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The Crime of Stalking in Wisconsin

Posted on in Criminal Defense

Wisconsin defense attorney, Wisconsin criminal lawyer, violent crimeGenerally, stalking in its simplest form is defined as the unwanted pursuit of another. Many states have laws in place that prevent unwanted contact with strangers when that contact is threatening or dangerous. Sometimes, the extra attention given to a current or former significant other can turn into an invasion of privacy. Stalking usually involves a pattern of conduct where the offender causes the victim to fear for their safety.

According to Wisconsin law, an individual commits the crime of stalking when the individual acts in a certain way directed at a specific person that “would cause a reasonable person under the same circumstances to suffer serious emotional distress or to fear bodily injury to or the death of himself” or others close to him.

The course of conduct element requires two or more acts to be committed over a period of time. However, there is no specific time frame for the commission of those acts. Technically, you could be charged with stalking for two acts committed weeks, months or even years apart.

A charge of stalking in Wisconsin is considered a Class I felony, which carries a punishment of up to 3.5 years in prison and fines up to $10,000. But depending on the circumstances, you could face up to 12.5 years in prison and up to $25,000 in fines.

A conviction for stalking, like most other convictions, can have serious personal, social and financial consequences. If you or a friend is under investigation or has been charged with the crime of stalking, you should contact a stalking defense attorney who will work tirelessly to represent you and protect your clean record.

Nine Courses of Conduct that Lead to a Stalking Charges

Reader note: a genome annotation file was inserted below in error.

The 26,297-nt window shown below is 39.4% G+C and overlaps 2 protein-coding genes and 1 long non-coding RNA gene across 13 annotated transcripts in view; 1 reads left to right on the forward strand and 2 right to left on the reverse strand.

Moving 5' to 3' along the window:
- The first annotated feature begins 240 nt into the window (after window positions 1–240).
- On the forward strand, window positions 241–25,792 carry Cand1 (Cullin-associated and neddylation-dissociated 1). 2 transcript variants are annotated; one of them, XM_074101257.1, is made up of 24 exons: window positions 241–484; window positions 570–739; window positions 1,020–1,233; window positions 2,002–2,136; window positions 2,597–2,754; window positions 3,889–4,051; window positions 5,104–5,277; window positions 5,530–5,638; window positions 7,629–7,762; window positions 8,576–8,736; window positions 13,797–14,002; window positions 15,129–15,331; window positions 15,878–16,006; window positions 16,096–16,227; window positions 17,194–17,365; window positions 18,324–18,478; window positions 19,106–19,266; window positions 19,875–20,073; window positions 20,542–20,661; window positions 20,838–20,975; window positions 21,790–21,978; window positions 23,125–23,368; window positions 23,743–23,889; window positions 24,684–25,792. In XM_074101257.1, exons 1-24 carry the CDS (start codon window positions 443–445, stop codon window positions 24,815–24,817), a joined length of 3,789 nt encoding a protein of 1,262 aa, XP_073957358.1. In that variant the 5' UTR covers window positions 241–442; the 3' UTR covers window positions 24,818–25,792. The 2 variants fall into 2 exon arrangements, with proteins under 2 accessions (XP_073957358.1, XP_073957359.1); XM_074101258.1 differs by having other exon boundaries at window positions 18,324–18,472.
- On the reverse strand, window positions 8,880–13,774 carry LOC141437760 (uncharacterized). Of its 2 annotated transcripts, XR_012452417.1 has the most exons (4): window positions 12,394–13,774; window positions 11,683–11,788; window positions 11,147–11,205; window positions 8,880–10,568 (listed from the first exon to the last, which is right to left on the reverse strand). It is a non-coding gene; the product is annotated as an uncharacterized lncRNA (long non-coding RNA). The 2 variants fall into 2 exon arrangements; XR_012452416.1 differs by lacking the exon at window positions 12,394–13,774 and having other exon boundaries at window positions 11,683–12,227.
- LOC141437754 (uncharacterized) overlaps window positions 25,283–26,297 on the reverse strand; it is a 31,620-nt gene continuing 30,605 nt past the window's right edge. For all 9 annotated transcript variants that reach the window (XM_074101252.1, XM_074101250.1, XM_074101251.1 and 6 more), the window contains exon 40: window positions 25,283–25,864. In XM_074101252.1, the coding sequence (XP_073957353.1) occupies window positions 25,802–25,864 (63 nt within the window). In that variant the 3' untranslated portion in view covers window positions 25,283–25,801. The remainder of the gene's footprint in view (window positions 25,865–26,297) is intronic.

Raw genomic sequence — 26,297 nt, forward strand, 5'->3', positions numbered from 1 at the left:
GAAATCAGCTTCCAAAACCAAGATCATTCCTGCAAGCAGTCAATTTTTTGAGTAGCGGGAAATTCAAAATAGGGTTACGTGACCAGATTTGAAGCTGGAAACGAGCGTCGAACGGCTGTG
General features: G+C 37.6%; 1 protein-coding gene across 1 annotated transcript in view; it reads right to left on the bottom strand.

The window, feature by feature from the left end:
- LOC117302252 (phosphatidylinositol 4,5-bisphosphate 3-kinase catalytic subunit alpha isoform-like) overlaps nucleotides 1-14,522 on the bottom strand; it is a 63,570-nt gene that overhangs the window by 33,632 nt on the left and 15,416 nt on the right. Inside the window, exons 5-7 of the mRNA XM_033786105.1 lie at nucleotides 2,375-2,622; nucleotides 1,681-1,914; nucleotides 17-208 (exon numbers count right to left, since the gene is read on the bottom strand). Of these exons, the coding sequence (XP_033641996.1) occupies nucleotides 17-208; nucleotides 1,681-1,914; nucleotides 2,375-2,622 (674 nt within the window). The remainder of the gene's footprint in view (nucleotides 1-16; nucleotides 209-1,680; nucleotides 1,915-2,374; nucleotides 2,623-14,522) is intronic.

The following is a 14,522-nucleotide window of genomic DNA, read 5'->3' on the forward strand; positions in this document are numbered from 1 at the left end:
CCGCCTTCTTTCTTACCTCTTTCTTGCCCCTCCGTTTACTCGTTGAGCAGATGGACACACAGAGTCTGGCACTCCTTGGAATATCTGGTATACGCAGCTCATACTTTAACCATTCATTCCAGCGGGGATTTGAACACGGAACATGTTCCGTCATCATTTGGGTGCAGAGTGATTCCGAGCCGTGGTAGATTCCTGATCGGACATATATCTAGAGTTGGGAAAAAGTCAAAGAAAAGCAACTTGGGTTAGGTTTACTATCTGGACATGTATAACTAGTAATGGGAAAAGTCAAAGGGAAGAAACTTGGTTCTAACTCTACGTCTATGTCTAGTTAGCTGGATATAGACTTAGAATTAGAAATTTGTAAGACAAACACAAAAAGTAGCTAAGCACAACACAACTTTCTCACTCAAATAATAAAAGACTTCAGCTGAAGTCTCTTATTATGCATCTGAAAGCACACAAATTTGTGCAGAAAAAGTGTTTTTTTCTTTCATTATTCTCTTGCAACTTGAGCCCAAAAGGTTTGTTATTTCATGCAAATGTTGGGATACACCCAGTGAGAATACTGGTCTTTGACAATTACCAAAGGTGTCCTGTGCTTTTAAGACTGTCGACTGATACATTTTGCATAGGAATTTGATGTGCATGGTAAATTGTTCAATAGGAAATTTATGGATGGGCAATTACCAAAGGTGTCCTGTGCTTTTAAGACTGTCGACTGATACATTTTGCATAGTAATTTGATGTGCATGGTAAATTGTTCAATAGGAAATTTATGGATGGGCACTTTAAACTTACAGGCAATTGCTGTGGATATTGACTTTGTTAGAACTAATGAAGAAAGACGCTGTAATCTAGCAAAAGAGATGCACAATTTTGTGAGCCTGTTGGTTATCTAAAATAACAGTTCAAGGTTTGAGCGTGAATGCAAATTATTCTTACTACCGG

The law identifies nine courses of conduct that could lead to stalking charges. Regardless of the length of time, any of the following courses of conduct can lead to charges if they show a continuity of purpose:

  1. Maintaining a constant physical or visual presence;
  2. Confronting the victim;
  3. Attempting to contact the victim’s employers, coworkers, and even showing up at the victim’s place of employment;
  4. Appearing at the victim’s residence or contact the victim’s neighbors;
  5. Entering the victim’s property;
  6. Contacting the victim by telephone or other electronic means;
  7. Sending written messages to the victim;
  8. Placing an object on the victim’s property; or
  9. Delivering an object to the member of the victim’s family.

Defenses to the Nine Types of Stalking

As with any criminal case, the prosecution has to prove each and every element of the alleged crime. The prosecution must establish and prove that you engaged in an intentional pattern (course of conduct) directed at the victim and that the victim actually felt fear from the unwanted behavior. If the prosecution fails to prove all of these elements, you cannot be charged with stalking.

Furthermore, if you were engaged in activity protected by the United States Constitution, such as journalists following government officials, you could have a valid defense. Likewise, if the victim cannot prove you made any verbal or physical action to instill or create fear, then you cannot be charged with stalking.

As you can see, stalking charges can cover a variety of actions and have devastating effects on your future. If you are facing stalking charges, you should contact an experienced Milwaukee criminal defense attorney to assist you in fighting these serious charges.

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